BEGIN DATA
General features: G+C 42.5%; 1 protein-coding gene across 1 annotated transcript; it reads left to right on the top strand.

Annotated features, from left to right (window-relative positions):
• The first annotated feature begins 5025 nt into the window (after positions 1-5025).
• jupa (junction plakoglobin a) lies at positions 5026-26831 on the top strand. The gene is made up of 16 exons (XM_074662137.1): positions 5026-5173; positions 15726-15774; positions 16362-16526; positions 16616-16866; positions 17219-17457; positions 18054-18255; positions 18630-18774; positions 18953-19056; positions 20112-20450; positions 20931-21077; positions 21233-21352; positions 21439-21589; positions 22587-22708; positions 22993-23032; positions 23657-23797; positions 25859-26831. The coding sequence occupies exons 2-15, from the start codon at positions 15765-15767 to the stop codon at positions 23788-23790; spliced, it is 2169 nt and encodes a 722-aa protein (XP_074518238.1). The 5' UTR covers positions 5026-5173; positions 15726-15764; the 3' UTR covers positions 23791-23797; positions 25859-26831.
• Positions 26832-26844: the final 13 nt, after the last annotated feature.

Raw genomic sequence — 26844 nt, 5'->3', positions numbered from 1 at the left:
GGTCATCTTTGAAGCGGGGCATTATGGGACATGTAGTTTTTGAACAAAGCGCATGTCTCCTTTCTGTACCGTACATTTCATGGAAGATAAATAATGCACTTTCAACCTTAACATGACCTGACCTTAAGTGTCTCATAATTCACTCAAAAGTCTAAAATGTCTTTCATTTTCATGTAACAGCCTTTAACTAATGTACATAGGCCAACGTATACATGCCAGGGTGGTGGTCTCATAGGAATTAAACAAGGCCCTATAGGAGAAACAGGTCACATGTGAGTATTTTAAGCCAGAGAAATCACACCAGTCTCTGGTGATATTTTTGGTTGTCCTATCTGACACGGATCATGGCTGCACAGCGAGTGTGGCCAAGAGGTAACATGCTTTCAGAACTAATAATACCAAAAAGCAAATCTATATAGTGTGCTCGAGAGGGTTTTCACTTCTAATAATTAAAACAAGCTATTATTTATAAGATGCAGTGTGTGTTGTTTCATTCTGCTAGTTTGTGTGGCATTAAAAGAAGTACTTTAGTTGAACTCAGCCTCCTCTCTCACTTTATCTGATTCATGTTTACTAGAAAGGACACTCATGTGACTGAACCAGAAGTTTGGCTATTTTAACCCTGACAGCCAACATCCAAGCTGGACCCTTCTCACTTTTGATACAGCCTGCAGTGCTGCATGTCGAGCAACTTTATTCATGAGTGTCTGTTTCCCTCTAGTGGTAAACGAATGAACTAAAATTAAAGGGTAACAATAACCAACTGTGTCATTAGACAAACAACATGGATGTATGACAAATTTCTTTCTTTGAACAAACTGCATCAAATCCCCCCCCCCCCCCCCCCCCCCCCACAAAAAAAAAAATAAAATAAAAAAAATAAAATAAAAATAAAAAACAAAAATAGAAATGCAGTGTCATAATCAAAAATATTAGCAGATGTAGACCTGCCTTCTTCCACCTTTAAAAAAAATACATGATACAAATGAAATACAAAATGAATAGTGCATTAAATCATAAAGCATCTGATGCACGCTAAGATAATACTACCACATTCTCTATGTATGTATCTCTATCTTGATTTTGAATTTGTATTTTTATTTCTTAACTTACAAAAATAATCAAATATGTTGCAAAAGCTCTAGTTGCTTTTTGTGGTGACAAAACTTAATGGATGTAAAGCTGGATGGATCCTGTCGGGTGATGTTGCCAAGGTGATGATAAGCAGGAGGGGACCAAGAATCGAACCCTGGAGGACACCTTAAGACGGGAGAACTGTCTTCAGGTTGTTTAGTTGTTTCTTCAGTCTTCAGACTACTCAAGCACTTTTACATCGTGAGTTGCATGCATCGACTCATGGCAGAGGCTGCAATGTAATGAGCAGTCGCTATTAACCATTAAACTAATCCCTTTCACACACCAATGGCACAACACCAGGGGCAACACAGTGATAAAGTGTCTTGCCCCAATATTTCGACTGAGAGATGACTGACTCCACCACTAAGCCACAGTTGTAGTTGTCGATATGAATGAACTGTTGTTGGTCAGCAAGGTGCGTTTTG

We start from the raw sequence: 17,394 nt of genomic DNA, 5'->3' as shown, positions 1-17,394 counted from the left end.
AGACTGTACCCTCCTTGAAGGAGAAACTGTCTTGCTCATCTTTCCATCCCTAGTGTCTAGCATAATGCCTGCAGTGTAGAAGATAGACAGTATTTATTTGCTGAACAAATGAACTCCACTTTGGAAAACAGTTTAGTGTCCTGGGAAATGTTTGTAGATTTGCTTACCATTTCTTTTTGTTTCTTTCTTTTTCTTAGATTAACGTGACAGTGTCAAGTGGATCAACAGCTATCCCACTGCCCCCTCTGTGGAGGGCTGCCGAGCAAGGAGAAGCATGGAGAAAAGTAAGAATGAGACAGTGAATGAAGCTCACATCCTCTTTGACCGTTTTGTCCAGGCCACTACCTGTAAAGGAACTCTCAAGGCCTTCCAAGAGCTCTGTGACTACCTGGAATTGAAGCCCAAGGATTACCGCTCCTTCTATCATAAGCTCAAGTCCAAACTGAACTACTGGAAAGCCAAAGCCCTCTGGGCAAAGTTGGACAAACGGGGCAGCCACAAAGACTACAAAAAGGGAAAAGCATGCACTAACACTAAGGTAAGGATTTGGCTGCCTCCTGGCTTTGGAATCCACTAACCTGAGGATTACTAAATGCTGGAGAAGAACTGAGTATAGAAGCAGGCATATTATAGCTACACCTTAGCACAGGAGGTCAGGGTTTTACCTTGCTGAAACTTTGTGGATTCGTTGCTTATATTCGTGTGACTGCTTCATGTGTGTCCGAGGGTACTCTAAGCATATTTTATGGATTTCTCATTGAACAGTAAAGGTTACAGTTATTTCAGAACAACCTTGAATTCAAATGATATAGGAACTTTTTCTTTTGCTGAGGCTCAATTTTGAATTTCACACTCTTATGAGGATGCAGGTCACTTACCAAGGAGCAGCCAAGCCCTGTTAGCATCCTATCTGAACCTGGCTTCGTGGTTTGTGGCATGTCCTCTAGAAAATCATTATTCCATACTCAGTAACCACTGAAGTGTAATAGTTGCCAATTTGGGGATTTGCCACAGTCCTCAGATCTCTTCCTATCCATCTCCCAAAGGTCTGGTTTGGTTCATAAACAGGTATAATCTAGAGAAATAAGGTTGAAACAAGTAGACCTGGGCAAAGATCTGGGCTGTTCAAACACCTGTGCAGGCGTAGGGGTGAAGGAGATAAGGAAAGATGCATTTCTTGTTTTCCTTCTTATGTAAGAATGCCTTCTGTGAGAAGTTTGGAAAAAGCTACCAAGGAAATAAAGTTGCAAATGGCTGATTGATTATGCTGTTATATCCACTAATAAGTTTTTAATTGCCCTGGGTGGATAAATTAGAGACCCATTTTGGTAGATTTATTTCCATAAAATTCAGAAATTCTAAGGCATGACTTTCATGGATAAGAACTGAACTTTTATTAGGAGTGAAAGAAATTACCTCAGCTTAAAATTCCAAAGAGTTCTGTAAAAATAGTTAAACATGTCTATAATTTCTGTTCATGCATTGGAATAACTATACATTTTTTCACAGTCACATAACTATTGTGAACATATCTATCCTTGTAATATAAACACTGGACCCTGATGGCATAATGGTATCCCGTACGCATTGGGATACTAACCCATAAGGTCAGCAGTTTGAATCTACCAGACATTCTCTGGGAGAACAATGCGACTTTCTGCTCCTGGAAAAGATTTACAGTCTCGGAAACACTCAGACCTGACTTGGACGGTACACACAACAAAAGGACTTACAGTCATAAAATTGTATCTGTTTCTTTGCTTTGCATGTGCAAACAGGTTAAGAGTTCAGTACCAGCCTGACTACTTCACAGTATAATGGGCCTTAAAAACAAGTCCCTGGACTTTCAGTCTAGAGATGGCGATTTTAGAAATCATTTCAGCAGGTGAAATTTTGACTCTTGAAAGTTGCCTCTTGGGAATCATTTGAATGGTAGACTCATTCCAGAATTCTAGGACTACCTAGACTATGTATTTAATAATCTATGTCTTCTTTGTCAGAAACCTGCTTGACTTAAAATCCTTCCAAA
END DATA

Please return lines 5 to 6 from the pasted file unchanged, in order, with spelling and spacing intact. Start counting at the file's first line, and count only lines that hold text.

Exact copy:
• Positions 26832-26844: the final 13 nt, after the last annotated feature.

Raw genomic sequence — 26844 nt, 5'->3', positions numbered from 1 at the left: